A chance to breathe: the case for e-cigarettes

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chris-fordE-cigarettes could be the biggest public health intervention of our lifetime, says Dr Chris Ford.

Slightly ambivalent about the conference theme, I went to speak at the Global Forum on Nicotine in Warsaw in June – and had my eyes firmly opened. I got chatting to two people, both of whom were vaping. Eric, now in his late 60s, explained that he was a retired teacher and had smoked since he was 16 years old.

He had tried everything to stop smoking but nothing had succeeded. He had had chronic obstructive pulmonary disease (COPD) for the last few years and one bad night he googled ‘how to stop smoking’ and came across e-cigarettes, known technically as electronic nicotine delivery systems (ENDS). In all his years of trying to stop smoking, nobody had mentioned them to him.

Thinking ‘What have I got to lose?’ he ordered a basic e-cigarette kit and e-liquid and hasn’t smoked a cigarette since. He needed to experiment with different nicotine strengths, temperature control and a variety of flavours before arriving at the right combination – but he hasn’t looked back.

I knew after seeing a film by Aaron Biebert, A Billion Lives that I was on an amazing journey of learning. What struck me was the passion of these consumers and the struggle ahead. I was shown evidence of politicians, doctors and other health professionals speaking falsehoods, not looking at the evidence and taking a dogmatic stance.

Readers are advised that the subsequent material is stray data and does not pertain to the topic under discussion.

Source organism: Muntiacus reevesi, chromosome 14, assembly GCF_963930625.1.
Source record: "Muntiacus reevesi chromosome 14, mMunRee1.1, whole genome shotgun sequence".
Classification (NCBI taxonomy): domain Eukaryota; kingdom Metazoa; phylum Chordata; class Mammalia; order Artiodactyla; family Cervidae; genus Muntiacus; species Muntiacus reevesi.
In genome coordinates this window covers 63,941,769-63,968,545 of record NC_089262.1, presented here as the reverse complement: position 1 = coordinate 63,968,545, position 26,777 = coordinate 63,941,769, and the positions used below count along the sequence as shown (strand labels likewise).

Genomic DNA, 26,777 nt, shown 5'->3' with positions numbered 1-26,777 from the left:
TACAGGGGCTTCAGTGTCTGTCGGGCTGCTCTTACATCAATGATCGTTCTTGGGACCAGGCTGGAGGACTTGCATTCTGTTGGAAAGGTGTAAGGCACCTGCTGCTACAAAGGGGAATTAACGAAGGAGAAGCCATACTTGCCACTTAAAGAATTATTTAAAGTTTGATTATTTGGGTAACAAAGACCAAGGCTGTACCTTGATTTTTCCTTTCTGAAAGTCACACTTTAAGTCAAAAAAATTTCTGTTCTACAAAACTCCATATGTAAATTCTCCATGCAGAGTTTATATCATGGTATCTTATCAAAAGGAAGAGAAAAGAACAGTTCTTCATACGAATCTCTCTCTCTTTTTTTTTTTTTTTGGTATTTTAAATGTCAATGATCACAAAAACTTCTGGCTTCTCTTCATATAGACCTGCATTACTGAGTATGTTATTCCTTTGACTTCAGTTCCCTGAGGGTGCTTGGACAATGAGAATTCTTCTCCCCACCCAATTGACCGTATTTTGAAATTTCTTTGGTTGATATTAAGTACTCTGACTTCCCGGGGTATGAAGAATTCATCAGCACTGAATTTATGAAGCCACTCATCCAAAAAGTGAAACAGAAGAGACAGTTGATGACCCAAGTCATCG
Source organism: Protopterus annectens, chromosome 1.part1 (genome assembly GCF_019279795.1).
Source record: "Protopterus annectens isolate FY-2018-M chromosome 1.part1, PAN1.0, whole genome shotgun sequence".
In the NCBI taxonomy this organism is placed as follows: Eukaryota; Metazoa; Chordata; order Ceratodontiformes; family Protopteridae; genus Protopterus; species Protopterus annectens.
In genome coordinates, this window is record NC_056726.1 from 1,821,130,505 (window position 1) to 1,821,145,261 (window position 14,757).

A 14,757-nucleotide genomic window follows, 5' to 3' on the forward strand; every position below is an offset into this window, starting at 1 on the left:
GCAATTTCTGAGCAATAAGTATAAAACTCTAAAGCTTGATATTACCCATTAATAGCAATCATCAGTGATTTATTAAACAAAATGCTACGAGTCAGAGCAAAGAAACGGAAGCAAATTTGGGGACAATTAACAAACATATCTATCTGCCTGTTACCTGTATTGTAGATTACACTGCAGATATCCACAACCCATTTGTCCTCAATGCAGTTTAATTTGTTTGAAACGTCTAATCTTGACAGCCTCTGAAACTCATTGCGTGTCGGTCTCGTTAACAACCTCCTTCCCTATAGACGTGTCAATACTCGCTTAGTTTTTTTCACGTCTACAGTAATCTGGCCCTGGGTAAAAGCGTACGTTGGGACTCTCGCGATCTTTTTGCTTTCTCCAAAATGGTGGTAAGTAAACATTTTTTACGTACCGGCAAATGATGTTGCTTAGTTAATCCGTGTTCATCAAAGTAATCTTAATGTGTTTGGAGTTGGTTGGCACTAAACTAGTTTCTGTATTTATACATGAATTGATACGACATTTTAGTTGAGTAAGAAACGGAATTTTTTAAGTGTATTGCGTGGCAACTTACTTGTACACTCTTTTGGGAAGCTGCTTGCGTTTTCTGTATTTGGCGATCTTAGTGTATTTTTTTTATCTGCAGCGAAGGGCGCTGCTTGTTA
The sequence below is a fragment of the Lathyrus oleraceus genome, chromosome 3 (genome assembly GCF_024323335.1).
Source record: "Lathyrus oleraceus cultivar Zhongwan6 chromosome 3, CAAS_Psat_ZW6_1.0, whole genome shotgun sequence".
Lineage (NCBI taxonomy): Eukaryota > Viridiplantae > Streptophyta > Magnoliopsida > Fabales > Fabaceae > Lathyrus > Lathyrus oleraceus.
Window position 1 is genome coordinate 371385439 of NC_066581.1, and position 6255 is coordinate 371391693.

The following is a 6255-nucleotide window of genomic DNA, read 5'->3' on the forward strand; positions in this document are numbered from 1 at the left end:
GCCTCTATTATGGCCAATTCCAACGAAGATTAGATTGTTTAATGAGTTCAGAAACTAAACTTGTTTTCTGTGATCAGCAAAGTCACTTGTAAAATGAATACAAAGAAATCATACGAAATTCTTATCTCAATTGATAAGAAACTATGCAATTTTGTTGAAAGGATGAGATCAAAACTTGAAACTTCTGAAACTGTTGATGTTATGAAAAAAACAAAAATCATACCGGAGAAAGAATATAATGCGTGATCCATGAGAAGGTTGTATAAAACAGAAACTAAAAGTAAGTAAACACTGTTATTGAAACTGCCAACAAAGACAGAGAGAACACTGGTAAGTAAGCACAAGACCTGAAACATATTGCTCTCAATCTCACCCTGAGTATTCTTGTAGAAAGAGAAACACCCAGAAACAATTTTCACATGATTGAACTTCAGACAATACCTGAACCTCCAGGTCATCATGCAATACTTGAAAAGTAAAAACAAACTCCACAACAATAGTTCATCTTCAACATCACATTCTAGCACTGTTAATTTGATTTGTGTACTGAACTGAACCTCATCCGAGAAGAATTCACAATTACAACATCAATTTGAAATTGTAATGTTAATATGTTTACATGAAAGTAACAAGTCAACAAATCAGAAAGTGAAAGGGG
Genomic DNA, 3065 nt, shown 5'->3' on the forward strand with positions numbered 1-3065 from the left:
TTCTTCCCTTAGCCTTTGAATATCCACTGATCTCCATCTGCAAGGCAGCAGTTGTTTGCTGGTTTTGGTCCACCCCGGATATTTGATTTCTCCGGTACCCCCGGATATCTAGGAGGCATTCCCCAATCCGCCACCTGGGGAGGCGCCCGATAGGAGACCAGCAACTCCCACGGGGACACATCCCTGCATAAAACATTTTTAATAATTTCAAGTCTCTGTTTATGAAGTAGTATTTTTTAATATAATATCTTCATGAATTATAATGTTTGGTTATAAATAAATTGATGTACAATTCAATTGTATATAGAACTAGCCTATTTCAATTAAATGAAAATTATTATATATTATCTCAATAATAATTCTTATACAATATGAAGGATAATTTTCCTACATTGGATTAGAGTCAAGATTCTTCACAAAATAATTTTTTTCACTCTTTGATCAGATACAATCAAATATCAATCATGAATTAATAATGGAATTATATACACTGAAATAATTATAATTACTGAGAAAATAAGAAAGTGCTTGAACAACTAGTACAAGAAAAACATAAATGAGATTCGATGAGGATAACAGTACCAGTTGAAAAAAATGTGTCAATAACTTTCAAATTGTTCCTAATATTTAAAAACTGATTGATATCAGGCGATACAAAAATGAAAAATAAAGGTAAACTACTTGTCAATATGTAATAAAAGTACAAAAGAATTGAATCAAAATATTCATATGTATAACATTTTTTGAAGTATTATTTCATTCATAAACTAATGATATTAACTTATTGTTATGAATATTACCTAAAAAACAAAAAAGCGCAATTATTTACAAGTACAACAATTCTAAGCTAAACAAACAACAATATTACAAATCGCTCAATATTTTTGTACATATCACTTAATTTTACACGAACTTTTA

The selling of tobacco for smoking is probably the most immoral and insidious form of drug dealing in the world – more than 6m people die every year from it. The companies producing this deadly product are largely based in countries where strict regulation of advertising, selling, and use, is in place – however, about 80 per cent of the world’s smokers live in poorer countries where almost none of these regulations apply. The top three global health problems – ischaemic heart disease, cerebrovascular disease and chronic obstructive airways disease – are directly related to smoking.

E-cigarettes are a highly effective intervention for those who can’t or don’t want to stop using nicotine. The Royal College of Physicians reports that risks using a vaporiser are unlikely to exceed five per cent of those associated with smoked tobacco products (http://bit.ly/244lizV). Yet even in the face of such obvious benefits, we are seeing bans in an increasing number of countries.

There seems to be a ‘war on e-cigarettes’, with vendors being prosecuted and even jailed in countries as diverse as India and Australia. ‘Big pharma’, who have put millions into nicotine replacement therapy, and tobacco companies, who have been left behind in the development, are both supporting the anti-e-cigarette propaganda.

E-cigarettes could possibly be the greatest public health intervention of our lifetime, and everything possible must be done to make them accessible to all. We must ensure that this new, much safer, way of consuming nicotine isn’t just available in the richer countries, leaving the lethal hot smoke mechanisms to be sold in their billions to the poorest in the world.

Chris Ford is clinical director of www.idhdp.com Presentation at http://bit.ly/2c40t0L